Vibration Theory Of Olfaction

The Vibration theory of smell proposes that a molecule's smell character is due to its vibrational frequency in the infrared range. This controversial theory is an alternative to the more widely accepted shape theory of olfaction, which proposes that a molecule's smell character is due to its molecular size, molecular shape and functional groups.[1]


The current vibration theory has recently been called the "swipe card" model, in contrast with "lock and key" models based on shape theory.[2] As proposed by Luca Turin, the odorant molecule must first fit in the receptor's binding site.[] Then it must have a vibrational energy mode compatible with the difference in energies between two energy levels on the receptor, so electrons can travel through the molecule via inelastic electron tunneling, triggering the signal transduction pathway.[3] The vibration theory is discussed in a popular, but controversial book by Chandler Burr.[4][5]

The odor character is encoded in the ratio of activities of receptors tuned to different vibration frequencies, in the same way that color is encoded in the ratio of activities of cone cell receptors tuned to different frequencies of light. An important difference, though, is that the odorant has to be able to become resident in the receptor for a response to be generated. The time an odorant resides in a receptor depends on how strongly it binds, which in turn determines the strength of the response; the odor intensity is thus governed by a similar mechanism to the "lock and key" model.[3] For a pure vibrational theory, the differing odors of enantiomers, which possess identical vibrations, cannot be explained. However, once the link between receptor response and duration of the residence of the odorant in the receptor is recognised, differences in odor between enantiomers can be understood: molecules with different handedness may spend different amounts of time in a given receptor, and so initiate responses of different intensities.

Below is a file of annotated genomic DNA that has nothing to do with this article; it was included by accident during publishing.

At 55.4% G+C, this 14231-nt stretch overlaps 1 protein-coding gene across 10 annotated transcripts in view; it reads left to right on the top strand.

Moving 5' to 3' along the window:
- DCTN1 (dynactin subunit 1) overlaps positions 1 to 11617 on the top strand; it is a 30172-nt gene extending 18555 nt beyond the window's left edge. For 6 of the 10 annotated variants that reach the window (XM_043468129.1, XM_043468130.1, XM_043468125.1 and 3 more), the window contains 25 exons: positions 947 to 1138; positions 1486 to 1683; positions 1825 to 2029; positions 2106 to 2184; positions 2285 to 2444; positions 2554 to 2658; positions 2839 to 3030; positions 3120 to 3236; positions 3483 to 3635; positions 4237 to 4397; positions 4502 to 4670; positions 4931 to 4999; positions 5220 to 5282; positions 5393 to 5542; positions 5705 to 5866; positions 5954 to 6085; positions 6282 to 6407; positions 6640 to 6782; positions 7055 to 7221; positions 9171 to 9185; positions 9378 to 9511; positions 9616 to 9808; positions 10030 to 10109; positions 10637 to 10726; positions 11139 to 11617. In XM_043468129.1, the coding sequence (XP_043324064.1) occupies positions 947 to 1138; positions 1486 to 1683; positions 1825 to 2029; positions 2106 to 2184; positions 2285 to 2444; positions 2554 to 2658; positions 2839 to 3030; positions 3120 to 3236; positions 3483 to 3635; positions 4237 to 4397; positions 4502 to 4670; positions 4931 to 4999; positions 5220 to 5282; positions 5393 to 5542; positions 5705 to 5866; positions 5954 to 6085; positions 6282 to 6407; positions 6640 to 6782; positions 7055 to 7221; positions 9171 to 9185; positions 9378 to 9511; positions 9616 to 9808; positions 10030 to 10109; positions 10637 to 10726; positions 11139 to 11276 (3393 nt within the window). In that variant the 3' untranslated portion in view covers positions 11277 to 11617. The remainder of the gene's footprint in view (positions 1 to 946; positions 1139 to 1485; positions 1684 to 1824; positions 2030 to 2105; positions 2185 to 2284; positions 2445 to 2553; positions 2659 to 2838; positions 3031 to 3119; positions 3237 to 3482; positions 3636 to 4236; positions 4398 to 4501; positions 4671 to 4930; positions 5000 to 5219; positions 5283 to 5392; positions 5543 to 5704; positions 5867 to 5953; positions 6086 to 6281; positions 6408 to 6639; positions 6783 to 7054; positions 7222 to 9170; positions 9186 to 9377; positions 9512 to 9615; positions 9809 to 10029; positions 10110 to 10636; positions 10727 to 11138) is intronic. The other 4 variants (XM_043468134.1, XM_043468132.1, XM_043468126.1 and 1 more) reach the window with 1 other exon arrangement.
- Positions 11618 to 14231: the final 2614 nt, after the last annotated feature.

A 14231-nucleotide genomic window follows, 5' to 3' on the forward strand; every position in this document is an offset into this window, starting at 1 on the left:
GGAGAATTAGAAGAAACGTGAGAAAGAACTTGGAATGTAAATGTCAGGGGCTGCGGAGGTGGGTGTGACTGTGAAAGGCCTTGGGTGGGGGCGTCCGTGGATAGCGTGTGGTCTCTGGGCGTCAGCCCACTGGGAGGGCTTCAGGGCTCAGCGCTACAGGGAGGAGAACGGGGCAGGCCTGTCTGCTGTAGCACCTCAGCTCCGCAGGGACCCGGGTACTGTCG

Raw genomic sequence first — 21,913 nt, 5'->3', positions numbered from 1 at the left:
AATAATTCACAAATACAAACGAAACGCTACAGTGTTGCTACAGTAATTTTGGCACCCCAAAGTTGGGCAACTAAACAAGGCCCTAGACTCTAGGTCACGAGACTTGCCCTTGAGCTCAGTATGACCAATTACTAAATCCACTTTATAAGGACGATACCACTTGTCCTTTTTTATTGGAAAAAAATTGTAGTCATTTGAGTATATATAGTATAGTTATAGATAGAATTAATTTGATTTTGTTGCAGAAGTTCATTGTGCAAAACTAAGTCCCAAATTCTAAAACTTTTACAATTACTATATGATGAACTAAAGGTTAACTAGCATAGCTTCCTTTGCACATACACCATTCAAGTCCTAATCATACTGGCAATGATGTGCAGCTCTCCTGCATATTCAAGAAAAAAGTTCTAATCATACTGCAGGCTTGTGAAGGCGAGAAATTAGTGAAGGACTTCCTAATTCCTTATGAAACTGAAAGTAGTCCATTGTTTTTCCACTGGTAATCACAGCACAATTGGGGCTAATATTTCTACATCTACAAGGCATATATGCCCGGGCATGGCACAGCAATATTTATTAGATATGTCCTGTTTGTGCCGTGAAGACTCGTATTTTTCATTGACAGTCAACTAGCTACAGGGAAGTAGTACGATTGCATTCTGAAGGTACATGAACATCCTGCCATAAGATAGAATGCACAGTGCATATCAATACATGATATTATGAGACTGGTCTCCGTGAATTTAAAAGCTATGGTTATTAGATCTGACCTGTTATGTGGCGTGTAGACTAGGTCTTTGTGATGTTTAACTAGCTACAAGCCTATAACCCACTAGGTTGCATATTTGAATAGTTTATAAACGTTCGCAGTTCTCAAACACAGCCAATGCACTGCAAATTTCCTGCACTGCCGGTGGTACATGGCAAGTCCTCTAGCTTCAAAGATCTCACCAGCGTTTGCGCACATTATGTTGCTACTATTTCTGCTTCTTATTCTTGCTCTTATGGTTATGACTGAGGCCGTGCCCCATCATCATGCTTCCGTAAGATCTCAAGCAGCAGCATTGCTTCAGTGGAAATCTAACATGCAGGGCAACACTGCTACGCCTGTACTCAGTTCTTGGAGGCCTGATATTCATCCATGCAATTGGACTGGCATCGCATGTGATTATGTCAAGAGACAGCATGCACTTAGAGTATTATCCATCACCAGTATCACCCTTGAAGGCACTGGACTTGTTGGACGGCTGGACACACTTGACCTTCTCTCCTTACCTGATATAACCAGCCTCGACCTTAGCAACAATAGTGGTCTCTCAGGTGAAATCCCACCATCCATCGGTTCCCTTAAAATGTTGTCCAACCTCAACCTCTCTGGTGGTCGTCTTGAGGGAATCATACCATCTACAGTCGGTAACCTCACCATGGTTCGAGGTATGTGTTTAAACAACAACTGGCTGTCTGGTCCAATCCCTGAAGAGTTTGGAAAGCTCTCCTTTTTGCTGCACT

Some studies support vibration theory while others challenge its findings.

Major proponents and history

The theory was first proposed by Malcolm Dyson in 1928[6] and expanded by Robert H. Wright in 1954, after which it was largely abandoned in favor of the competing shape theory. A 1996 paper by Luca Turin revived the theory by proposing a mechanism, speculating that the G-protein-coupled receptors discovered by Linda Buck and Richard Axel were actually measuring molecular vibrations using inelastic electron tunneling as Turin claimed, rather than responding to molecular keys fitting molecular locks, working by shape alone.[3][7] In 2007 a Physical Review Letters paper by Marshall Stoneham and colleagues at University College London and Imperial College London showed that Turin's proposed mechanism was consistent with known physics and coined the expression "swipe card model" to describe it.[8] A PNAS paper in 2011 by Turin, Efthimios Skoulakis, and colleagues at MIT and the Alexander Fleming Biomedical Sciences Research Center reported fly behavioral experiments consistent with a vibrational theory of smell.[9] The theory remains controversial.[10][11][12][13][14][15][16]